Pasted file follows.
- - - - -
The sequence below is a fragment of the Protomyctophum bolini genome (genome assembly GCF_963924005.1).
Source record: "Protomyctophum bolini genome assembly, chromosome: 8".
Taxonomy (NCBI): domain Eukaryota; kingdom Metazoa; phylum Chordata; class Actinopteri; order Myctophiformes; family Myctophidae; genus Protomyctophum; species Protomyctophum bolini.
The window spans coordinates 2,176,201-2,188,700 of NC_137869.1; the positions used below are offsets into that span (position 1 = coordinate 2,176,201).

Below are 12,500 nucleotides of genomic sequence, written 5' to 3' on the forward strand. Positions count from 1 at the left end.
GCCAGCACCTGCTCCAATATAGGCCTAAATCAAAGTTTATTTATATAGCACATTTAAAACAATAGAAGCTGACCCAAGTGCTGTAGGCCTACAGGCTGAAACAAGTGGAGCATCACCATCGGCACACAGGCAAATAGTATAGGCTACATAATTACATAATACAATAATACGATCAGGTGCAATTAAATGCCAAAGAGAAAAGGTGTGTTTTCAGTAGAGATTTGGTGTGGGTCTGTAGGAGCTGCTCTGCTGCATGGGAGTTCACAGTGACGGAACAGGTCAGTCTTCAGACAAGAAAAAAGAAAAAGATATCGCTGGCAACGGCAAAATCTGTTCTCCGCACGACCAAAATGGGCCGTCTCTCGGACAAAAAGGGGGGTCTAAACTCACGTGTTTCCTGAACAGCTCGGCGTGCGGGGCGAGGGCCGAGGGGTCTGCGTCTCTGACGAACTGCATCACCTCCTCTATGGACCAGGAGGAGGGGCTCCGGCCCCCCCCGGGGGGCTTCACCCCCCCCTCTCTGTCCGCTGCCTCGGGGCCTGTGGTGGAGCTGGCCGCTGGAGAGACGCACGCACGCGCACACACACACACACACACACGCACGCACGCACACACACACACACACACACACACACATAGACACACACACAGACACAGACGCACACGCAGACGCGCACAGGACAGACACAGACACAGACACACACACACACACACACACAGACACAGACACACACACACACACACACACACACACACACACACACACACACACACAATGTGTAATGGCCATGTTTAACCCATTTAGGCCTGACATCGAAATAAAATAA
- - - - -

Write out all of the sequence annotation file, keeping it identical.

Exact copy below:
The sequence below is a fragment of the Protomyctophum bolini genome (genome assembly GCF_963924005.1).
Source record: "Protomyctophum bolini genome assembly, chromosome: 8".
Taxonomy (NCBI): domain Eukaryota; kingdom Metazoa; phylum Chordata; class Actinopteri; order Myctophiformes; family Myctophidae; genus Protomyctophum; species Protomyctophum bolini.
The window spans coordinates 2,176,201-2,188,700 of NC_137869.1; the positions used below are offsets into that span (position 1 = coordinate 2,176,201).

Below are 12,500 nucleotides of genomic sequence, written 5' to 3' on the forward strand. Positions count from 1 at the left end.
GCCAGCACCTGCTCCAATATAGGCCTAAATCAAAGTTTATTTATATAGCACATTTAAAACAATAGAAGCTGACCCAAGTGCTGTAGGCCTACAGGCTGAAACAAGTGGAGCATCACCATCGGCACACAGGCAAATAGTATAGGCTACATAATTACATAATACAATAATACGATCAGGTGCAATTAAATGCCAAAGAGAAAAGGTGTGTTTTCAGTAGAGATTTGGTGTGGGTCTGTAGGAGCTGCTCTGCTGCATGGGAGTTCACAGTGACGGAACAGGTCAGTCTTCAGACAAGAAAAAAGAAAAAGATATCGCTGGCAACGGCAAAATCTGTTCTCCGCACGACCAAAATGGGCCGTCTCTCGGACAAAAAGGGGGGTCTAAACTCACGTGTTTCCTGAACAGCTCGGCGTGCGGGGCGAGGGCCGAGGGGTCTGCGTCTCTGACGAACTGCATCACCTCCTCTATGGACCAGGAGGAGGGGCTCCGGCCCCCCCCGGGGGGCTTCACCCCCCCCTCTCTGTCCGCTGCCTCGGGGCCTGTGGTGGAGCTGGCCGCTGGAGAGACGCACGCACGCGCACACACACACACACACACACGCACGCACGCACACACACACACACACACACACACACATAGACACACACACAGACACAGACGCACACGCAGACGCGCACAGGACAGACACAGACACAGACACACACACACACACACACACAGACACAGACACACACACACACACACACACACACACACACACACACACACACACACAATGTGTAATGGCCATGTTTAACCCATTTAGGCCTGACATCGAAATAAAATAA